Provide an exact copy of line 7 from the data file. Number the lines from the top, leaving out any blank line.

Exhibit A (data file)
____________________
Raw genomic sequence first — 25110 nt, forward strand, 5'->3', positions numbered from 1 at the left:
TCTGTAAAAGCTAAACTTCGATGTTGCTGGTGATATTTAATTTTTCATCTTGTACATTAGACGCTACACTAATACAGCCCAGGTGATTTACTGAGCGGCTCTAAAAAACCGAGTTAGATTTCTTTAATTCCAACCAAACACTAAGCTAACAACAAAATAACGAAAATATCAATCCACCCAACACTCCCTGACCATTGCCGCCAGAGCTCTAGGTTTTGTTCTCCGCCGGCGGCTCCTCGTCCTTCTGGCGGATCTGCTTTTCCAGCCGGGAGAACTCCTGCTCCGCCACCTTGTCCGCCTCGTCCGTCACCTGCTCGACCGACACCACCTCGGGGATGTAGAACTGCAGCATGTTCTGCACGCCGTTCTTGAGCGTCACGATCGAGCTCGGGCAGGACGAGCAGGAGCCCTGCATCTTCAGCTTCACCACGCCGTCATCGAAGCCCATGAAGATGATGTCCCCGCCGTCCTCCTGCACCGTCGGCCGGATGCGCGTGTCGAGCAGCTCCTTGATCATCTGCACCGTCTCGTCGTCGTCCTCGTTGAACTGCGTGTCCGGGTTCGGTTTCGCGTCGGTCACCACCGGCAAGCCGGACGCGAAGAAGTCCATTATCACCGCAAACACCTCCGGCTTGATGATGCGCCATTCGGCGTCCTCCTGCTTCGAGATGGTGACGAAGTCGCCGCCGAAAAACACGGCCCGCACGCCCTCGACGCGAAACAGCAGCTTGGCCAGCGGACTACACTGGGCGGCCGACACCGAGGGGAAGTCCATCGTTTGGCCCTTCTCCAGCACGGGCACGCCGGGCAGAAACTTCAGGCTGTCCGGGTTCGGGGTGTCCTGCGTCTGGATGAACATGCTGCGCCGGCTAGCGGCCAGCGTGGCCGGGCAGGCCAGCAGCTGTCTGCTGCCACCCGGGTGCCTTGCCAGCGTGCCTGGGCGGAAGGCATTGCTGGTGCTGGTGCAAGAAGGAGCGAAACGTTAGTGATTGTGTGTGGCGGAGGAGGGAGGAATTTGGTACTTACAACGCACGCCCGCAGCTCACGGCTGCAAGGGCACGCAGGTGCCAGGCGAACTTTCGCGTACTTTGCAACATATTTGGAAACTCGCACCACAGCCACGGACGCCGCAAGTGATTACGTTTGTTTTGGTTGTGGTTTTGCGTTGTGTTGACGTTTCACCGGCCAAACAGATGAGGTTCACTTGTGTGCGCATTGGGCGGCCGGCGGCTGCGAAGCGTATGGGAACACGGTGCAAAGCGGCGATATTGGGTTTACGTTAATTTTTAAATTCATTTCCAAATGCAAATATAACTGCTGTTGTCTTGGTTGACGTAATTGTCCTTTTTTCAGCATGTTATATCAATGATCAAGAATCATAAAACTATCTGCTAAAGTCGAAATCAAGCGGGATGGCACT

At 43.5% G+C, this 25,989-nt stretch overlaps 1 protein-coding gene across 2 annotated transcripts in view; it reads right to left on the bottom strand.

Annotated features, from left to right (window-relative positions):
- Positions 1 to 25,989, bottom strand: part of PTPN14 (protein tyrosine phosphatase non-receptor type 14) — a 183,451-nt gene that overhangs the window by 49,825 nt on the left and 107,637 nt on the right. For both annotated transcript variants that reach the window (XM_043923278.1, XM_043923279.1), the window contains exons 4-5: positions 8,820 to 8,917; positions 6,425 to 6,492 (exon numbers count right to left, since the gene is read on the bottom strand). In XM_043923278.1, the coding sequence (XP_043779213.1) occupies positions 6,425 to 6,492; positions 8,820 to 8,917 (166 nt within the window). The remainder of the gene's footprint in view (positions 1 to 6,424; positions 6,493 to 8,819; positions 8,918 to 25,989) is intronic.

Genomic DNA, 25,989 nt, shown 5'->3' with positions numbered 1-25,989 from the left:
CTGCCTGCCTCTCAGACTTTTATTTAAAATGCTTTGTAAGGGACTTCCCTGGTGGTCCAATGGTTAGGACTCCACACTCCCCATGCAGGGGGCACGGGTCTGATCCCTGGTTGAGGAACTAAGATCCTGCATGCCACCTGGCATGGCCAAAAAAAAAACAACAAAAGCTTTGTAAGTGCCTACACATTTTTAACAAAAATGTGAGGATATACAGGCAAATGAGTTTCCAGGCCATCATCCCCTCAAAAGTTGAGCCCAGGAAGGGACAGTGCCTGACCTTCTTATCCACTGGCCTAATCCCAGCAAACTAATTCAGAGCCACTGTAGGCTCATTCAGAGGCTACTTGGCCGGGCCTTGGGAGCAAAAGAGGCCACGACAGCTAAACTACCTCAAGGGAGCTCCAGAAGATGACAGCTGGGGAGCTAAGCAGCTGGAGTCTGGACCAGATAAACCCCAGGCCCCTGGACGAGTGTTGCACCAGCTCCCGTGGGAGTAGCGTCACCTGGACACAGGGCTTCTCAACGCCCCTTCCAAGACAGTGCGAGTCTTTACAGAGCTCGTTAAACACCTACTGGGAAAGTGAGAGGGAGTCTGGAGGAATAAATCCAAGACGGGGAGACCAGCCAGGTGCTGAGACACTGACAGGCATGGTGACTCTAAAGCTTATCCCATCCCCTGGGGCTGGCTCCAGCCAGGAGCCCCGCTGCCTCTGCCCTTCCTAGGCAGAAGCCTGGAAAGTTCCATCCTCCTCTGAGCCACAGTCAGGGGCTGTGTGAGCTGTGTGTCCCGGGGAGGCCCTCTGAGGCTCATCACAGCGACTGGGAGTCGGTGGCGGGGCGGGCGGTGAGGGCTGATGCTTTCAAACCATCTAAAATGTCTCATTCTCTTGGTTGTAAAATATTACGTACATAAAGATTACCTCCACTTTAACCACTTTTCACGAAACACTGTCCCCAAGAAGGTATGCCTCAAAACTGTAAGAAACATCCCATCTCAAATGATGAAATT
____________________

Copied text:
CTGCCTGCCTCTCAGACTTTTATTTAAAATGCTTTGTAAGGGACTTCCCTGGTGGTCCAATGGTTAGGACTCCACACTCCCCATGCAGGGGGCACGGGTCTGATCCCTGGTTGAGGAACTAAGATCCTGCATGCCACCTGGCATGGCCAAAAAAAAAACAACAAAAGCTTTGTAAGTGCCTACACATTTTTAACAAAAATGTGAGGATATACAGGCAAATGAGTTTCCAGGCCATCATCCCCTCAAAAGTTGAGCCCAGGAAGGGACAGTGCCTGACCTTCTTATCCACTGGCCTAATCCCAGCAAACTAATTCAGAGCCACTGTAGGCTCATTCAGAGGCTACTTGGCCGGGCCTTGGGAGCAAAAGAGGCCACGACAGCTAAACTACCTCAAGGGAGCTCCAGAAGATGACAGCTGGGGAGCTAAGCAGCTGGAGTCTGGACCAGATAAACCCCAGGCCCCTGGACGAGTGTTGCACCAGCTCCCGTGGGAGTAGCGTCACCTGGACACAGGGCTTCTCAACGCCCCTTCCAAGACAGTGCGAGTCTTTACAGAGCTCGTTAAACACCTACTGGGAAAGTGAGAGGGAGTCTGGAGGAATAAATCCAAGACGGGGAGACCAGCCAGGTGCTGAGACACTGACAGGCATGGTGACTCTAAAGCTTATCCCATCCCCTGGGGCTGGCTCCAGCCAGGAGCCCCGCTGCCTCTGCCCTTCCTAGGCAGAAGCCTGGAAAGTTCCATCCTCCTCTGAGCCACAGTCAGGGGCTGTGTGAGCTGTGTGTCCCGGGGAGGCCCTCTGAGGCTCATCACAGCGACTGGGAGTCGGTGGCGGGGCGGGCGGTGAGGGCTGATGCTTTCAAACCATCTAAAATGTCTCATTCTCTTGGTTGTAAAATATTACGTACATAAAGATTACCTCCACTTTAACCACTTTTCACGAAACACTGTCCCCAAGAAGGTATGCCTCAAAACTGTAAGAAACATCCCATCTCAAATGATGAAATT